Lesson learned: If the Air France agent in Abu Dhabi asks, “Would you like to sit in the front row of the economy section?” ask, “Have you ever sat there?”
See, every morning at around 5:30, the call to prayer came wafting from this loud speaker into the bedroom where I was sleeping. Luckily, the voice was a melodious one. Unluckily, I’m a light sleeper. And some mornings I needed to get up that early for my author visits anyway. Also, jet lag is real. So I boarded the plane sleep deprived. And I slept. When I woke up, though, I still had about four hours to go, cramped and crunched and tired and mentally snarling at Air France for creating such a snug spot and cramming me into it.
When I was a child coming home from Ethiopia, airplanes had tiny bottles of lotion and perfume in the restrooms. I interviewed my mom for my book Jane Kurtz and You–a book about how my real stories have gotten woven into my fiction–and she told me about filling out a questionnaire at the conclusion of that first Europe-Ethiopia flight. The airlines wanted her opinion because they wanted to get more families with young children traveling.
“What did you say?” I asked her.
She wrote a comment that they needed to provide a bigger size of diaper.
On that trip, we spent some time in Egypt before heading to Ethiopia, and my dad rode a camel. I thought of him as I rode my first camel in Abu Dhabi at a heritage village.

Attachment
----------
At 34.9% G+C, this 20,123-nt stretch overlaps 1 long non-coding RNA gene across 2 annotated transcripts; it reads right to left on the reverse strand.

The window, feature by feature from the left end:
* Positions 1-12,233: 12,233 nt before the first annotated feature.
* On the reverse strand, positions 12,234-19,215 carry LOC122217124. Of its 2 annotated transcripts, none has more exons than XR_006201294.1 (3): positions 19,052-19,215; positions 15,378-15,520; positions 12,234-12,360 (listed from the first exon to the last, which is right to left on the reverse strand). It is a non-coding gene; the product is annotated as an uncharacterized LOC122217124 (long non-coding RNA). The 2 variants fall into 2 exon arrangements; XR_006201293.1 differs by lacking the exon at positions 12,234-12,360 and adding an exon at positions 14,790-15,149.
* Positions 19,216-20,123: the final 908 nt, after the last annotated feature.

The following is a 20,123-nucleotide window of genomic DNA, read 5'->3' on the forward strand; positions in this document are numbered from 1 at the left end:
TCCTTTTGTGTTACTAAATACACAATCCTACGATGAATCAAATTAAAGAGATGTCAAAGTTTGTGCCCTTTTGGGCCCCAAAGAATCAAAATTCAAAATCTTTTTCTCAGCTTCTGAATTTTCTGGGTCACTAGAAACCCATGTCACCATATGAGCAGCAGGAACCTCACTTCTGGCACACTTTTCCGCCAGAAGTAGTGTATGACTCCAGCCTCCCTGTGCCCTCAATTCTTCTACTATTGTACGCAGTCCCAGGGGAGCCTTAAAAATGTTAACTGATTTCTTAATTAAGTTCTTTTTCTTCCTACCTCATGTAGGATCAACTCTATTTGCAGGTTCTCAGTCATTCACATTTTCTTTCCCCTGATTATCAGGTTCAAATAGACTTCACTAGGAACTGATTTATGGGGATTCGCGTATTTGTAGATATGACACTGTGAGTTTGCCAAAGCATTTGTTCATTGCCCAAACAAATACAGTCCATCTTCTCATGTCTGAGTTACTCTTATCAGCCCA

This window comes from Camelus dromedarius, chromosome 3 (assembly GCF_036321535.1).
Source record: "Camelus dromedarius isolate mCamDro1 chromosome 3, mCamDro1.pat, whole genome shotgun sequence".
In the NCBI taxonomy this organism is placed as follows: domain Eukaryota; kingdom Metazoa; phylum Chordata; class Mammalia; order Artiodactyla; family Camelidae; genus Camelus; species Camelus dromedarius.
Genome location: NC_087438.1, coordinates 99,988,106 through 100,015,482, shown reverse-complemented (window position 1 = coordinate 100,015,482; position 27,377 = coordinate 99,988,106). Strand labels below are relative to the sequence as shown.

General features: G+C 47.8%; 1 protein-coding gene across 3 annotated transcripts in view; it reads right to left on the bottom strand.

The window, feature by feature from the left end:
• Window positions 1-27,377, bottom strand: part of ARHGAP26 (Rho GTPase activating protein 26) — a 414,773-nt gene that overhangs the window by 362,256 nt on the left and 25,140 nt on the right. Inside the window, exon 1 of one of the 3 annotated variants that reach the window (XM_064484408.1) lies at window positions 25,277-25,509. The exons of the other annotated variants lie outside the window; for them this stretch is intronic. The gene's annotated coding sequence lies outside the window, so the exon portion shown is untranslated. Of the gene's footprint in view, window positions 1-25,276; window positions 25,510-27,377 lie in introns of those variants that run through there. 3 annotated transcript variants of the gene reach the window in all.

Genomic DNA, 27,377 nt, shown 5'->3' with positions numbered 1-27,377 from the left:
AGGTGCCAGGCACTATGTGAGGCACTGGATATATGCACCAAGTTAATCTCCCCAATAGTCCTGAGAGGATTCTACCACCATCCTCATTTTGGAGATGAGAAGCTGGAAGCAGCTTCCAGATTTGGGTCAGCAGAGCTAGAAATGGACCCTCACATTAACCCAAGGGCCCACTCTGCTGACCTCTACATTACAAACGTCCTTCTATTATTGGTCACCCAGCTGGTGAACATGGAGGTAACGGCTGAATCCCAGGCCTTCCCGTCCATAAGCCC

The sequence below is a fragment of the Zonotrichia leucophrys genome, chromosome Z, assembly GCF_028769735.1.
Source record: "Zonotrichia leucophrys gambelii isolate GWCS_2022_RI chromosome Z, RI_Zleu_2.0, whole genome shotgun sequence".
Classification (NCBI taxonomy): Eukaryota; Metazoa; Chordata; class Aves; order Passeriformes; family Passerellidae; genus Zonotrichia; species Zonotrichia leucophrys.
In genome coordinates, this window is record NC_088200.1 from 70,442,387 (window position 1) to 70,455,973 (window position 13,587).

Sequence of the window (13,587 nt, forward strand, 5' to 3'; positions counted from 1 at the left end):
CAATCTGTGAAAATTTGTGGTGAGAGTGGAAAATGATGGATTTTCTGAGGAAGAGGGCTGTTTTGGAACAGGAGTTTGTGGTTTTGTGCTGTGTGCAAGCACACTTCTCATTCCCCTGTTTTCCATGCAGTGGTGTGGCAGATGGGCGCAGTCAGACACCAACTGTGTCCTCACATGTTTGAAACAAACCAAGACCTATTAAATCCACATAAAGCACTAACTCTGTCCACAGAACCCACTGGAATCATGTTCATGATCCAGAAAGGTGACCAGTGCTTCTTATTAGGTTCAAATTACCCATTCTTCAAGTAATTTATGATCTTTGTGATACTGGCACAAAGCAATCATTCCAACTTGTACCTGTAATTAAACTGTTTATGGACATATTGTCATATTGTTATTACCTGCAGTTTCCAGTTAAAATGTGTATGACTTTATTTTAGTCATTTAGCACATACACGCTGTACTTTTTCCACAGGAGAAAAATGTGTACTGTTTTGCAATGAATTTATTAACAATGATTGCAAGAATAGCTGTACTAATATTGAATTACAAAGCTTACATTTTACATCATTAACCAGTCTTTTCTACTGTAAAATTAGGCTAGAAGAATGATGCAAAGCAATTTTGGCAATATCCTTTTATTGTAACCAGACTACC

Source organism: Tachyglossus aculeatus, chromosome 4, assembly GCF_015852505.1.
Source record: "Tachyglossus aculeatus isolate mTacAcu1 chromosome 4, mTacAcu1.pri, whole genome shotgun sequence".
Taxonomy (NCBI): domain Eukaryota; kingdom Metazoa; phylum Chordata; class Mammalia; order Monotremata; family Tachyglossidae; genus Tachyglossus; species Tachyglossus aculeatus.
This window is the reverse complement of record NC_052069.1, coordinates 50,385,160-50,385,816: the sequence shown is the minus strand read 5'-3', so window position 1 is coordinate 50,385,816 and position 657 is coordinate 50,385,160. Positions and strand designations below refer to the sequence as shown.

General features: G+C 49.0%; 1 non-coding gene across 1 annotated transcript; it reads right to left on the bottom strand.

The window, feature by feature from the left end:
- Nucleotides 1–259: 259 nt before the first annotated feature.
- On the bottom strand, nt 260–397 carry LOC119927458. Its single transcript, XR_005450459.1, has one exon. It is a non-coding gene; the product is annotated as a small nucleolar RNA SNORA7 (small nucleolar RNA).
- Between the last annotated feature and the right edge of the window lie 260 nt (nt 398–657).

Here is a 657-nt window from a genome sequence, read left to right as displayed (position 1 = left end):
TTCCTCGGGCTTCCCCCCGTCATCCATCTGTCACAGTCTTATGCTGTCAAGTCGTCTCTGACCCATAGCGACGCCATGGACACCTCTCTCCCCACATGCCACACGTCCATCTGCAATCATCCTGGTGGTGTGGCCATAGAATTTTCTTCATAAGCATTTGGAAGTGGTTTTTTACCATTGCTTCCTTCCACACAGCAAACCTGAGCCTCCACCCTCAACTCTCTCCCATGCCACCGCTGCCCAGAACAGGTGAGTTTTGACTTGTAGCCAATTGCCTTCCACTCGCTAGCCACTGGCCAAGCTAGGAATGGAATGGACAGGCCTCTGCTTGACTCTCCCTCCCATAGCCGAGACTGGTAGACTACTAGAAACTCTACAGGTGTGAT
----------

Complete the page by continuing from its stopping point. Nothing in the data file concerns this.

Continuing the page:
I was a little nervous about getting up on that camel, but the old friend I was with has survived stomach cancer and she said surviving cancer showed her there’s no other time to live your life. Live it. Right now.
Camels make crabby, loud sounds–rather like the sounds I wanted to make from that seat in the Air France airplane. They have scraggly ferocious-looking teeth (at least this camel did) that appear to be willing and ready to take a BITE out of something.
Again, I felt this way for about four hours and it’s a good thing no one from Air France was really in sight.
The camels in the advertisements in Abu Dhabi all look a great deal sweeter and more cuddly or at least majestic, I must say. I guess if you want to sell something, you make sure you have a really photogenic camel to do it with.
All the ways to advertise are fascinating to me on these international trips. I especially like looking at billboards, which have flavorful bits of culture on them. In Abu Dhabi, I kept wanting to get a better photo of the massive billboards about Our Father. When I visited Heritage Village, I realized he was the person credited with changing Abu Dhabi from a camel-and-goat-stew society into the modern, gleaming place it is today.
The immigration agent in Salt Lake City (a good place to go through immigration, by the way, because it’s a small and efficient airport), asked if it was hard to get a visa for United Arab Emirates. Actually, Abu Dhabi had–hands down–the easiest airport arrival of anyplace I’ve been, including Salt Lake City.
(By the way, though the French may not want to talk to you at their airport, they at least have now sensibly installed a machine to read your boarding card and tell you where your next gate is. This is a Good Thing.)
They want visitors in Abu Dhabi. They have a gorgeous mosque where you are welcome to look around (and you can borrow a black abaya and listen to a young man with braces earnestly explain about Islam) and you do not feel for a moment uncomfortable or shut out.
If anything, my only complaint is that every city is starting to take on some of the look of every other city.